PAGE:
But anyway, why Vista in particular? Why not XP if it works? Vista is, if nothing else, a multimedia upgrade from XP by a significant amount. It makes the bargain OEM machines look like they're not so crappy after all (Microsoft has invested billions into just how Vista looks and feels, and it shows). Not only that but you can (in theory) walk into a shop, but some 20euro game/utility for yourself and it'll probably work on Vista (probably less likely right now, but a situation that will improve). Vista/Windows is also just happens to be supported by a huge multi-billion dollar company too - OEMs have someone to sound off at when/if things go wrong.
And that is all OEM's care about - that their machines look impressive, their customers can put their own crapware on it, and that there's someone to whine about when it goes wrong. The OEM's are driving here, not Microsoft - no one buys an OS no matter how cool the backgrounds! It's the OEMs that Vista was made for in my opinion - no one cares about the new kernel enhancements in real life, they are simply evolutionary steps that possibly should've been there in the first place. Not that they go unappreciated of course, but that's another matter.

So why make kernel changes if no-one will notice in the first place? Well, some reasons include avoiding negative press - the limp security aspect of Windows previous for instance caused a right storm in the press over various holes in the OS. Second, every system has to grow in all directions. Look at Linux for instance...with almost every new build of the kernel comes newer and more efficient ways of crunching data & managing resource - the difference is changes in Linux are more of a trickle. Windows needs to keep up, but gets major overhauls rather than trickle increments which is one reason for compatibility issues as mentioned earlier.

Also, DRM. Vista supports more DRM encoded material than previous versions (which too support most DRM media). It does not convert your normal media (mp3s, jpg images, avi videos) into DRM encoded versions. It just doesn't. However, if you come by some DRM media, Vista will be able to play/view it assuming you have the rights to. It's no big deal.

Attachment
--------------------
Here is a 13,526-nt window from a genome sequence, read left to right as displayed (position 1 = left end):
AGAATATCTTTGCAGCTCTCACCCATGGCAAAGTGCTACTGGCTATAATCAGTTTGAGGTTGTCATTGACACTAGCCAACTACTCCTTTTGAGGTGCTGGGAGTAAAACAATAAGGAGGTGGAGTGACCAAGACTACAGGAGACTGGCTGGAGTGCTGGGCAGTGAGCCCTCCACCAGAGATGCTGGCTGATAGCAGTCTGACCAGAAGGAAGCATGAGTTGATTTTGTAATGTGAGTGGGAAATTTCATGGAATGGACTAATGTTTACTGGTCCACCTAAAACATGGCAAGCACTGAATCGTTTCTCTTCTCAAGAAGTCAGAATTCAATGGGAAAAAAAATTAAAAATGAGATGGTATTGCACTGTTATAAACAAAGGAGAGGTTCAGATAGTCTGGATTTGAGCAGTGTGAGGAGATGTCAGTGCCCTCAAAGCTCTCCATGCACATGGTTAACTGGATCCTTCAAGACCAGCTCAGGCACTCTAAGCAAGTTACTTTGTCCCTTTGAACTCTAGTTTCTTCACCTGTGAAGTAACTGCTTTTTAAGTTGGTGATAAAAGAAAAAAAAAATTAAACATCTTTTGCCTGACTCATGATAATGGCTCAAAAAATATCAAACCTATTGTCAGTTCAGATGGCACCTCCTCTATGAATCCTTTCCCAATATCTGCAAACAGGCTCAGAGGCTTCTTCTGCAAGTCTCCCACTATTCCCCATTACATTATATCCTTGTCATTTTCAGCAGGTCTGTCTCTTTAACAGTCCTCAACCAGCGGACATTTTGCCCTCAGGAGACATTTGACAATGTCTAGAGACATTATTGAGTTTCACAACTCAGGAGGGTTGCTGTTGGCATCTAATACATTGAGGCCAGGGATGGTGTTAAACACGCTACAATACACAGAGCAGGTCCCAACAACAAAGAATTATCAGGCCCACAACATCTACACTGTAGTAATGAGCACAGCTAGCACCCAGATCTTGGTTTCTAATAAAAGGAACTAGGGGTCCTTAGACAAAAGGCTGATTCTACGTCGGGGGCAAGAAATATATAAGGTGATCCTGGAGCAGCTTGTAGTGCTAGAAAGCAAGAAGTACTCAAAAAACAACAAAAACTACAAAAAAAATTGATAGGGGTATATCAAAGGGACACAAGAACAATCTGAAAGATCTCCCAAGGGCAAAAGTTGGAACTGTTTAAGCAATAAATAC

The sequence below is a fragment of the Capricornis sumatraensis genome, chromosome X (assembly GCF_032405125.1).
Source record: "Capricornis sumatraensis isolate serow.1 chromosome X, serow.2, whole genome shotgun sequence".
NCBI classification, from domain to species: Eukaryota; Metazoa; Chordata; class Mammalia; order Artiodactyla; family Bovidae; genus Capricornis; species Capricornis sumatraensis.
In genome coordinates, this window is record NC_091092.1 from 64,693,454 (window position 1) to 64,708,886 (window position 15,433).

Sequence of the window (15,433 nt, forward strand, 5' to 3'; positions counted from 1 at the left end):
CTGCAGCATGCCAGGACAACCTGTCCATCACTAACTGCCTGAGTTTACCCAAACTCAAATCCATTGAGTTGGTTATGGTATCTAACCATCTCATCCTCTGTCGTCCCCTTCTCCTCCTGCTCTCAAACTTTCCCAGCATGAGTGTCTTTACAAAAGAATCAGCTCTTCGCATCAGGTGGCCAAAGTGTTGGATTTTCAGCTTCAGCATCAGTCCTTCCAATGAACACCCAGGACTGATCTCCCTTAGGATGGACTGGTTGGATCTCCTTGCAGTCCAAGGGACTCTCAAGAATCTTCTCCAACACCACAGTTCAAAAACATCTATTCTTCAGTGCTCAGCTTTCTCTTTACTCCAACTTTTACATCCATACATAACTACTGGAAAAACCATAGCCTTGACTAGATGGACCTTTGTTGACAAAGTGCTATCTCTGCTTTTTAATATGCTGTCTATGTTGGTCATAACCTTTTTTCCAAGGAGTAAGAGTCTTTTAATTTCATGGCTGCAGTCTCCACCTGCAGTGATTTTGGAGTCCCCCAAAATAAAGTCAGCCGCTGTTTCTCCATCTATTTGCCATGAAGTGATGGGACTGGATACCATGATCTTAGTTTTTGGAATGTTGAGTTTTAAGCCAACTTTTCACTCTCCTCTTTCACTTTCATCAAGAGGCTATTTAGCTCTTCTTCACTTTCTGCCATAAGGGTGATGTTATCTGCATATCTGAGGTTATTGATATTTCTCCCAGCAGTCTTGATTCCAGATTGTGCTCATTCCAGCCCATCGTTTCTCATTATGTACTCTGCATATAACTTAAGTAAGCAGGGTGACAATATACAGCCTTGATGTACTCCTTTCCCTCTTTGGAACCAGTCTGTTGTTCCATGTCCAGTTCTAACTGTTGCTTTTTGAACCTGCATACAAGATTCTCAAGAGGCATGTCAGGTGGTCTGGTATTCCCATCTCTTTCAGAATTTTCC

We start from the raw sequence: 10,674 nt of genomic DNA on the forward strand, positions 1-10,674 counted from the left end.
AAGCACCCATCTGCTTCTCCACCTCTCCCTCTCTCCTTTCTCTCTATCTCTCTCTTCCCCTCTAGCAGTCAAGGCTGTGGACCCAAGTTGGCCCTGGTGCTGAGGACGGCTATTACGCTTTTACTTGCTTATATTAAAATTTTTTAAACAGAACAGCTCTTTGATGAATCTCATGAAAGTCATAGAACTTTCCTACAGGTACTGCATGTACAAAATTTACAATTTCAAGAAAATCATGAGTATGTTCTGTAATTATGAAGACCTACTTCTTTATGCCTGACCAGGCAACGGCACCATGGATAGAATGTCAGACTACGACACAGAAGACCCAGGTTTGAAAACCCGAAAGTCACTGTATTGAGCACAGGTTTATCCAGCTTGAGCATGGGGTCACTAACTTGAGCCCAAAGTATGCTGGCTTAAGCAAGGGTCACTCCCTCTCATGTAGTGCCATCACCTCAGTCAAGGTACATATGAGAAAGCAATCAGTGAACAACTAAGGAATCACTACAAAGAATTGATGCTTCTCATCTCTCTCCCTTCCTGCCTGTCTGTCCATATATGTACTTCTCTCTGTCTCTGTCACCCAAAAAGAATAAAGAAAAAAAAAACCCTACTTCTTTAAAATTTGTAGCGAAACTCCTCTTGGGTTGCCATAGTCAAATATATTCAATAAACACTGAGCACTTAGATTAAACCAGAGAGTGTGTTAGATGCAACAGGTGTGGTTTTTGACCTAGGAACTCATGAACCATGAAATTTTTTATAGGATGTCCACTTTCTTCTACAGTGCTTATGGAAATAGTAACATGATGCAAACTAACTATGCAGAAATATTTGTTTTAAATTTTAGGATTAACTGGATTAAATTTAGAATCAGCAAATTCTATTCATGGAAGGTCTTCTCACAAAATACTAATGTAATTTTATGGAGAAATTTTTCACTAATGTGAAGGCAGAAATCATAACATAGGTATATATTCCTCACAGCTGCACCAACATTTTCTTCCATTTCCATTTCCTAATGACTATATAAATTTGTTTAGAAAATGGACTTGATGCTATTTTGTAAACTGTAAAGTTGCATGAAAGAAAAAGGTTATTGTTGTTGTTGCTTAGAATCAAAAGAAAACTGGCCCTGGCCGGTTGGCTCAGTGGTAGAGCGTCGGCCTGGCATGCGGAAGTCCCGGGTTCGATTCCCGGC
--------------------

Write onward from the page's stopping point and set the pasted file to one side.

The Vista upgrade in many ways reminds me of the Windows 98 > XP upgrade. That too was a huge step too, except that Windows 2000 had been out previously for business mainly that took most of the compatibility stings out of the process. Still, there was plenty of wailing & gnashing of teeth when users took this jump. It worked out fine in the end, and certainly for the better. The same will be true of Vista.

So, to conclude: Vista is an upgrade from XP visually & technically. In my opinion, it does not warrant purchasing if you have another OS running fine, but more importantly it is there to make the OEMs look good; which are the people that will really sell Vista anyway. The issues being experienced by the new changes are temporary; it will not always be this way - things will only get better with the advent of properly written software, mature drivers, and possibly a service-pack.

I can't wait for Vienna to come around so I can hear all about people protesting by saying "Sod Vienna, I'm sticking with trusty Vista!"

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Vista Misunderstood